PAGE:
Lesson 3.1: Encoding and Decoding Data, Part 1

Learning Objectives:

Humans and computers use and understand very different versions of data. We encode and decode data in order to switch between these different versions. We also encode data in order to prevent other people from learning information we want to keep private.
  • Students will learn how to count in binary.
  • Students will learn how to convert between binary and base ten numbers.
  • Students will practice decoding using binary.

Do Now: 
Watch: What is Data?

YouTube Video


Watch: Meet Agent Zhivago

YouTube Video

  • In the video above Agent Zhivago received a secret message from his comrade.
  • In what other circumstances might it be necessary to send or receive a secret, encoded message?
  • Why does a computer scientist need to understand how encoding and decoding work?

Explore: 
Activity Part 1
Encoding and Decoding

First, we will introduce encoding by showing a simple method of encoding in which every letter corresponds to a number: A=1, B=2, C=3, D=4 ...

Using this encoding, the word AND would be encoded to 1-14-4 .

Encoding information means only people who know the pattern can decode and understand the information. This can be helpful when you have information that you want to share with a specific person and keep secret from everyone else.

Your Turn

Before moving on to the activity, try out this example problem to make sure you understand how encoding and decoding works.

  1. Using the code above, encode the phrase "message"
  2. Using the code above, decode 8-9-7-8 6-9-22-5 25-15-21-18 14-5-9-7-8-2-15-18
  3. Now figure out the new set of rules and decode the phrase 7-19-18-8 18-8 9-22-5-22-9-8-22-23

Once you have tried all the example problems look at the answer key to check your answers.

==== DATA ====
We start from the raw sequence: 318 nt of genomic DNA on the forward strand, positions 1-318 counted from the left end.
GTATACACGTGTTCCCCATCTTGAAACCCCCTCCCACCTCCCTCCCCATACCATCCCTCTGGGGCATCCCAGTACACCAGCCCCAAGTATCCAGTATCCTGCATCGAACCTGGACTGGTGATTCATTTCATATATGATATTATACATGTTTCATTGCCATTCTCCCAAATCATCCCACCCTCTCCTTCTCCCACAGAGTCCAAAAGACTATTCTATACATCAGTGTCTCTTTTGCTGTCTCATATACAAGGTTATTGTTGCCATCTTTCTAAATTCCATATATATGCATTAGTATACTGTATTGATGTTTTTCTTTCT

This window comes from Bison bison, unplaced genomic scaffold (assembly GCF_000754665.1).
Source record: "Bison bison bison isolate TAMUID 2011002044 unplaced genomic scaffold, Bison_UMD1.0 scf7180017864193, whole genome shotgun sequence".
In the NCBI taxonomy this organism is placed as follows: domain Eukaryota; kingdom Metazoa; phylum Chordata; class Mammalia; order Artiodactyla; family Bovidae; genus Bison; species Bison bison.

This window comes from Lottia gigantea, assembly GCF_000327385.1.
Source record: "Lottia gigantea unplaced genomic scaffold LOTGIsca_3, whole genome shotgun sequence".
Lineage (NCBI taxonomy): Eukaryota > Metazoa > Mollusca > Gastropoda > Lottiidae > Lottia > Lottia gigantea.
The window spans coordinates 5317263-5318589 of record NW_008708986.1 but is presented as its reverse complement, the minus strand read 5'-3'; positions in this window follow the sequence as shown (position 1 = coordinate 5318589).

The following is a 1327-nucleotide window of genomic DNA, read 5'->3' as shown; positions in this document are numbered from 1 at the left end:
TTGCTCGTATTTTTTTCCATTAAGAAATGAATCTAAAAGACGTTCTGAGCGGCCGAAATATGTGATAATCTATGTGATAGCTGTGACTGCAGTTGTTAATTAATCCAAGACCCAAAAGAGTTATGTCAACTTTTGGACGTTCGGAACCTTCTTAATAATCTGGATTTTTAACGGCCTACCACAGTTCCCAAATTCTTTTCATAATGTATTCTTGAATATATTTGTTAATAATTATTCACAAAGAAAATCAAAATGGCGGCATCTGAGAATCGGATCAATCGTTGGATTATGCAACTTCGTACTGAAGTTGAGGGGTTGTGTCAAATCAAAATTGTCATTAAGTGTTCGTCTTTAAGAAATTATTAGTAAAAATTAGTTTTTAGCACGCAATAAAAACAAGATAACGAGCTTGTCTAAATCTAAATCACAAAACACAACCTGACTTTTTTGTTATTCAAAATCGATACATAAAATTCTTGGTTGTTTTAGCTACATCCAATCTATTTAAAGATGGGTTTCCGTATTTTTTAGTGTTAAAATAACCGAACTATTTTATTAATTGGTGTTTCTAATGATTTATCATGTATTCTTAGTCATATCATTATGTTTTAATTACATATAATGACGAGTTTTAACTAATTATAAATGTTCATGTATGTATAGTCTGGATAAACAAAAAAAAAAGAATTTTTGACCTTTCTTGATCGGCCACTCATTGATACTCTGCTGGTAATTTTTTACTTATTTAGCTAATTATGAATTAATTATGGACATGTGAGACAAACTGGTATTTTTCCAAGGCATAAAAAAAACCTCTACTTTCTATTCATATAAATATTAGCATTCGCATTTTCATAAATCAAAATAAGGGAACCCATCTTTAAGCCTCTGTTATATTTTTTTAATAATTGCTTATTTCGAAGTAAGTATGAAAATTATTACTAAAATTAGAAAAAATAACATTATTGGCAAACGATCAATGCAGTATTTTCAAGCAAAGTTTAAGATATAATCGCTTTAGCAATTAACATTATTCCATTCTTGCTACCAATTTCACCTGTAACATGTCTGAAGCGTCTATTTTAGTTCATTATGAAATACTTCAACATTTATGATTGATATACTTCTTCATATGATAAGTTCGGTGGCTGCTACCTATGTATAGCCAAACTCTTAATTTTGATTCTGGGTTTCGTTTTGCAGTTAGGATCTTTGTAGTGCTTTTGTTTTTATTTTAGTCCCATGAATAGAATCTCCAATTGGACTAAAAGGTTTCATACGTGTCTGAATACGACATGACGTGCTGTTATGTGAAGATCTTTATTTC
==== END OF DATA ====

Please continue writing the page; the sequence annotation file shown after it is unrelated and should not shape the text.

Activity Part 2
Open the Encoding and Decoding Messages worksheet and begin decoding the messages. Click on the link or the image below to get started.Encoding and Decoding Messages Worksheet

Decoding messages can be a difficult task. Which aspects of encoding and decoding were the most difficult for you? Which aspects were the easiest?  When might the process of encoding and decoding fail or become very difficult? The following video featuring Carly Rae Jepsen may help you answer this last question. Hint: Think about language translation as a form of decoding.

Activity 3: Imperfections in Coding

YouTube Video

As you saw in the "Imperfections in Encoding" video, computers do not always translate phrases correctly. Now, you will get to see this first hand!

Type the phrase "How long does it take for a computer to translate ten pages?" into Google Translate. Translate the English phrase into German, translate the German into Arabic, translate the Arabic into Japanese and then translate the Japenese into Finnish. Finally, translate the Finnish back into English. What did you get?

Can you figure out where the translation went wrong? 

What are some of the problems Google Translate has to deal with when encoding and decoding languages? 

Do you think some languages are harder to encode and decode than others?

Lesson 3.1 Wrap Up:
Reflection:
  • Today we have learned different methods of encoding and decoding and built up our intuition for finding these patterns. In fact, encoded messages are all around us.
  • Can you think of more  examples of encoded information in your everyday life that have not already been mentioned?
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Michelle Cernuto,
22/04/2016, 15:20
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